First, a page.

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Posted by: John Brace | 24th May 2011

Wirral Council meeting – 23rd May 2011 – Part 2 – Leader of Wirral Cllr Jeff Green

The minutes of the meeting held on the 18th April 2011 were agreed as a true record.

Councillors noted the election results which are here.

Then Cllr Phil Davies, seconded by Cllr Adrian Jones moved a motion. The motion can be read here.

There was an amendment submitted to the motion by the Conservative councillors which can be found on Cllr Green’s blog.

Cllr Dave Mitchell (Lib Dem Deputy Leader) requested a ten minute adjournment to consider the Conservative amendment. The meeting adjourned between 18:25 and resumed at 18:41.

Upon resuming, the Mayor asked the proposers and seconders of the motion and amendment to repropose and resecond their respective motion and amendment.

Cllr Davies proposed the Labour motion, Cllr Davies seconded the Labour motion. Cllr Green proposed the Conservative amendment, Cllr Rennie seconded the Conservative amendment.

Cllr Davies started speaking and said he would be brief. He said in accordance with 7.3 of Wirral Council’s constitution and in light of the Wirral Council election results, the Labour Party had the largest share with over 46,000 votes. He said they were the largest party wih 30 seats. Therefore he moved that Jeff Green be removed as Leader of Wirral Council. The second part of his motion was that Steve Foulkes be appointed Leader of Wirral Council.

Cllr Green said that he thought the last 12 months had been out of success and achievement. He congratulated the Labour Party for their good result on 5th May. A number of his colleagues had lost seats which were a loss to Wirral Council. He didn’t believe Labour had sufficient votes or seats for control. Looking at the two parties in the administration, who had 51,000 votes and 36 seats he believed that under Labour there had been a lack of openness and secrecy in which the public had been excluded from decision making. His administration had been inclusive, open, transparent and consulted with the public. He said they had also been fair and responsible. He was surprised and disappointed by the Liberal Democrats and felt they suffered from a collective loss of self-confidence regarding the future direction for the Wirral people if what was quoted in the press was true.

He said the Lib Dem councillors had asked the public to vote for them on the basis of making decisions rather than to be advocates. He reminded about what had been achieved. He mentioned the Enterprise Zone and the International Trade Centre at Wirral Waters. He referred to the “free after 3pm” scrapping of car parking charges. He referred to the Empty Shop funding. He mentioned library repairs and restocking. He reminded those present of incorporating Guinea Gap baths into the base budget. He also talked about funding to the voluntary, community and faith sector and said “not a penny had been cut from them”. He referred to daytime CCTV, apprenticeships, Wirral jobs, the OFSTED inspection of the Children and Young People’s department and the moves towards Academy status. He referred to the actions taken to address the failures of the Department of Adult Social Services following the Care Quality Commission report. He was proud that 37% of service users now had personal budgets when it had previously been less than 10%.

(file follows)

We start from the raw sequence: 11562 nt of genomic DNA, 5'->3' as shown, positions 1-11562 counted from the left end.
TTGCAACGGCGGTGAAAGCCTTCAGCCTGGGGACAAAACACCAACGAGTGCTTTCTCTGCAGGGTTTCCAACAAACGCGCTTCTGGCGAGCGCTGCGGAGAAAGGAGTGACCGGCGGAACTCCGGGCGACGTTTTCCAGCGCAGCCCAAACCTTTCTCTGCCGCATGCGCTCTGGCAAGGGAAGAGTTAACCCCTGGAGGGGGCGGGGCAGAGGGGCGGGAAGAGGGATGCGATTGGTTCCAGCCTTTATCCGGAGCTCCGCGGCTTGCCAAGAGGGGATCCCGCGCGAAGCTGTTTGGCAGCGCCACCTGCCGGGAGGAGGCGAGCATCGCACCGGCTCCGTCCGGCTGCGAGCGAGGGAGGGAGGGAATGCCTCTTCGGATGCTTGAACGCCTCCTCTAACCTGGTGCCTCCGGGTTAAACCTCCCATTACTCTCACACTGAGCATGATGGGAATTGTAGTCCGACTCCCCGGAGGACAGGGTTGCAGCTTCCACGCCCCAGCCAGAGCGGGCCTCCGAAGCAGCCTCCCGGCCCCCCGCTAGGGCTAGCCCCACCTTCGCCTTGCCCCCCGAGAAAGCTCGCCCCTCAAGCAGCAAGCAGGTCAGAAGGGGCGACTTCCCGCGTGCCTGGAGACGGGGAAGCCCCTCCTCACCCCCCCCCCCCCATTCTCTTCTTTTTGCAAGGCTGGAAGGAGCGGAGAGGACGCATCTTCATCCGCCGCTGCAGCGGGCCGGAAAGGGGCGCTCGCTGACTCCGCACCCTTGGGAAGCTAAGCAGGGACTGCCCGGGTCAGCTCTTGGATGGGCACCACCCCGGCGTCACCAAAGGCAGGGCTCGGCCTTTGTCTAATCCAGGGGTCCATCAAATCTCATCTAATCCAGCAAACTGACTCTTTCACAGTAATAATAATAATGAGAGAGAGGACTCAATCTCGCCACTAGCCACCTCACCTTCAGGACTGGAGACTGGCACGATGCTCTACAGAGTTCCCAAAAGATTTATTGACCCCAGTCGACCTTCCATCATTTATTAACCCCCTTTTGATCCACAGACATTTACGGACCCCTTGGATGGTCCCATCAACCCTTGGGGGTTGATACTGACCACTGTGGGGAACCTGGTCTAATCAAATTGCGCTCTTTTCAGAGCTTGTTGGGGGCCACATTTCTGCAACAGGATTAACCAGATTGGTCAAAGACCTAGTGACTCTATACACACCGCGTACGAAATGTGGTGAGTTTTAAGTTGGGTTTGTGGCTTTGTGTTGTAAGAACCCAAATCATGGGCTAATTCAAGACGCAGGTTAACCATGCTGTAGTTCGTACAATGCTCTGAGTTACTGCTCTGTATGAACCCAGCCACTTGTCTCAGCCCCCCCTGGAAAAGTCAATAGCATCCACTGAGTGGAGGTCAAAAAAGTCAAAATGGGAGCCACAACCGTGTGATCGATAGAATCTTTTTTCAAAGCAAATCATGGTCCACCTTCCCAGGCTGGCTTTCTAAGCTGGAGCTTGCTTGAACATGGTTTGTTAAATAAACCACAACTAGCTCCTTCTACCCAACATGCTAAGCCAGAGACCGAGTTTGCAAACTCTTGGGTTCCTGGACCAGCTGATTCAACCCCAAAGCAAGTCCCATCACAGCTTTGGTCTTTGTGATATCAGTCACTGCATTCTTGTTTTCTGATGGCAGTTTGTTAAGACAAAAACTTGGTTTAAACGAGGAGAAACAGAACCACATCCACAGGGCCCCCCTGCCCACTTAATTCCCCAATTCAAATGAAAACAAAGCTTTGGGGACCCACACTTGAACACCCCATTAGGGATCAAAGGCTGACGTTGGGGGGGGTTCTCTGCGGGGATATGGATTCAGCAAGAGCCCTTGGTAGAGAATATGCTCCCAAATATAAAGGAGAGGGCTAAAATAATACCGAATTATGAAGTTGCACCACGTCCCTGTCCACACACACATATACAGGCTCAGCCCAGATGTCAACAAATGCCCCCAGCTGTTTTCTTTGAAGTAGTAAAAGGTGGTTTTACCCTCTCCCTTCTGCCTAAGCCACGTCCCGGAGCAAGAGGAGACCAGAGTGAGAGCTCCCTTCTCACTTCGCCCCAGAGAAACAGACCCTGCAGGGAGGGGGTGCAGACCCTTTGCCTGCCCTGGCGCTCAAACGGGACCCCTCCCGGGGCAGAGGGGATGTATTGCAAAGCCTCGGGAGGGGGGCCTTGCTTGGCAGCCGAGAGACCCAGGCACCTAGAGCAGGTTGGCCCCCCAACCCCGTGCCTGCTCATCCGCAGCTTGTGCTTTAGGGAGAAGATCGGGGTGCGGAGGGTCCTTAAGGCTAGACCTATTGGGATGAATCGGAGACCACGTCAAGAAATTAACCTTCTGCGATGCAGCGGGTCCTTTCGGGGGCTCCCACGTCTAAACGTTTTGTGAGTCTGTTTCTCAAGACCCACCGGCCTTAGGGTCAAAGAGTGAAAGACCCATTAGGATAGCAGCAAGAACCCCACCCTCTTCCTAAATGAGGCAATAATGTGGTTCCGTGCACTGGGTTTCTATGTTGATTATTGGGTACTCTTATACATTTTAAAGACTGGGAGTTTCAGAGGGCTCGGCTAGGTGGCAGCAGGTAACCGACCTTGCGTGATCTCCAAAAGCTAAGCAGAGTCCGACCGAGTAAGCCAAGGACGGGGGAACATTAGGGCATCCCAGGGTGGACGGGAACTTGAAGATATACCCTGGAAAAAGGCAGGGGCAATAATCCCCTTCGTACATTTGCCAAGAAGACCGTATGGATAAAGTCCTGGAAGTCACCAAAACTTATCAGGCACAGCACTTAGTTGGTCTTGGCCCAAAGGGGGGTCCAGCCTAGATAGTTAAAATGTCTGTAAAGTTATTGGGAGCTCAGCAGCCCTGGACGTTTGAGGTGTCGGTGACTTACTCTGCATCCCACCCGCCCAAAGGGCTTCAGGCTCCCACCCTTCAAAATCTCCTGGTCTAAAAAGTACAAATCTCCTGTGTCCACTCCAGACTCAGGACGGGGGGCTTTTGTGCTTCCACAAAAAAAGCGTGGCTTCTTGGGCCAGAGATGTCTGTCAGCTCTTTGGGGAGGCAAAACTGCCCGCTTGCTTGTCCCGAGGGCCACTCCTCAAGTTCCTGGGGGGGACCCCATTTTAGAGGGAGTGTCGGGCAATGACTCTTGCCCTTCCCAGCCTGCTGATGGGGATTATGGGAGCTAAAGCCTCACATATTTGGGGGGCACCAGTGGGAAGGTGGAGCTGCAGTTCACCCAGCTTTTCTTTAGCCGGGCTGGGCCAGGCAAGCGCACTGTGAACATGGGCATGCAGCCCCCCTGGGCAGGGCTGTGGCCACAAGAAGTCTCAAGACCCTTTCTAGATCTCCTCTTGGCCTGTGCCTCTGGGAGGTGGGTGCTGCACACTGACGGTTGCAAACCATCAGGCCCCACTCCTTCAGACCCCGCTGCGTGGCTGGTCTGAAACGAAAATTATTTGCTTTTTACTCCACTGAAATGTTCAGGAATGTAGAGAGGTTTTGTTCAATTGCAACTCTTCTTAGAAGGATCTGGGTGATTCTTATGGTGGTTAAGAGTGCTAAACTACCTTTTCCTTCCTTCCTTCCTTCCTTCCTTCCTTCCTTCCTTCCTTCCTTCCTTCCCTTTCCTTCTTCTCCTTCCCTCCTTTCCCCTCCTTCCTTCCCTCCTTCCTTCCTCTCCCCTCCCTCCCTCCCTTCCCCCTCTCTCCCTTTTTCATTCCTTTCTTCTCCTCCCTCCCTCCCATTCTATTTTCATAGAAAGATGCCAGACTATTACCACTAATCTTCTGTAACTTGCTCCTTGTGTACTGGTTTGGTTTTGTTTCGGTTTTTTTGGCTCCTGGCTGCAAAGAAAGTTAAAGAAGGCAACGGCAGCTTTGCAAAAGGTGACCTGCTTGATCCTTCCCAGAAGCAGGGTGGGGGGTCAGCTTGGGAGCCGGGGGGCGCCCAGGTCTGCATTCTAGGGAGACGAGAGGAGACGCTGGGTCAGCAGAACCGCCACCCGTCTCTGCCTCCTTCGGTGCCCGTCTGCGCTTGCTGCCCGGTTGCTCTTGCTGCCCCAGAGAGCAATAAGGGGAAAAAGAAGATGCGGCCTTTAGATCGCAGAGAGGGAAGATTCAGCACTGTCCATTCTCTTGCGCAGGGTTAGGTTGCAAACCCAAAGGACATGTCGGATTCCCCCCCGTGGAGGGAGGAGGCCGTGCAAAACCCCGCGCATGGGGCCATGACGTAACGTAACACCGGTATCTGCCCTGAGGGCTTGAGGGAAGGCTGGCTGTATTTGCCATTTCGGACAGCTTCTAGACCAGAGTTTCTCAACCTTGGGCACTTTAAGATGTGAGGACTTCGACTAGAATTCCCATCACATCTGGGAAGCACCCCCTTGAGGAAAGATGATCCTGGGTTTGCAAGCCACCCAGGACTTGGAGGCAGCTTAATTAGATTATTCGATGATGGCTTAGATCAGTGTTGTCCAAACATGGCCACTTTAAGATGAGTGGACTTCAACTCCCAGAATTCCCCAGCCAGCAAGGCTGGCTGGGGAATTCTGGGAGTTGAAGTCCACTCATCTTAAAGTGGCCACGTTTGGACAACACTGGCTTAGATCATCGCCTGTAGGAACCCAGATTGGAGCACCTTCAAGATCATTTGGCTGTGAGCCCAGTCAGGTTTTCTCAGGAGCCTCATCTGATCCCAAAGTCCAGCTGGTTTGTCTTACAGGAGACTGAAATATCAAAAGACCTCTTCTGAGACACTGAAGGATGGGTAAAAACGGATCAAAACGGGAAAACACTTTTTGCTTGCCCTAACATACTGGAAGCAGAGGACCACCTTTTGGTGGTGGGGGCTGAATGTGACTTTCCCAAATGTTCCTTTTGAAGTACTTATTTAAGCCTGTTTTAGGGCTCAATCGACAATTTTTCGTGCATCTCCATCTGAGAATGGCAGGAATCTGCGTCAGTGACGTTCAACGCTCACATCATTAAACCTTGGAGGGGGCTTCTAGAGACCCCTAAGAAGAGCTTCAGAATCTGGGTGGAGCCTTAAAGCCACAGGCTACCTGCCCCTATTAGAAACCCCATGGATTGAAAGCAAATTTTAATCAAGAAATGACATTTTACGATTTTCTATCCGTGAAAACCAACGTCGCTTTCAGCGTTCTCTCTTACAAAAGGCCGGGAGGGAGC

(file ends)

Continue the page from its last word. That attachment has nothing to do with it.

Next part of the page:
He said they had opened up decision making to people with experience and given opportunities to residents to take part. He referred also to the Task Forces. He referred to £millions saved. He also talked about protecting children from harm, the high standard of environmental improvements and the well maintained highway network. He even mentioned the homeless and how they had made best use of the existing housing stock. He referred to a reduction in antisocial behaviour.

He went on to talk about rebalancing the economy, barriers to work and the well subscribed Jobs Fair earlier that day that had been “well subscribed”. He also talked about wider public sector partnerships. He gave credit to the Lib Dems what had been full partners and members of the progressive partnership. He said their contributions had enhanced it. He said they had ensured no part of Wirral had been left behind and that there had been prudent management of resources. He referred to the life chances of children and the value that councillors placed on private sector employers.

He once again referred to the environmental improvements and shopping centres as well as CO2 reduction which had been a boost to Wirral’s low carbon economy. He said more power had gone to residents, that spending to the voluntary, community and faith sector had been protected and that Wirral Council was stronger and more open with a reduction in management costs. He said any member of staff with a temporary contract over 2 years had been offered a permanent contract as those on temporary contracts couldn’t access mortgages.

They had prudently left balances of £14 million for the new administration and improved health and wellbeing. He commended his record of achievement to the Council and the people of Wirral.


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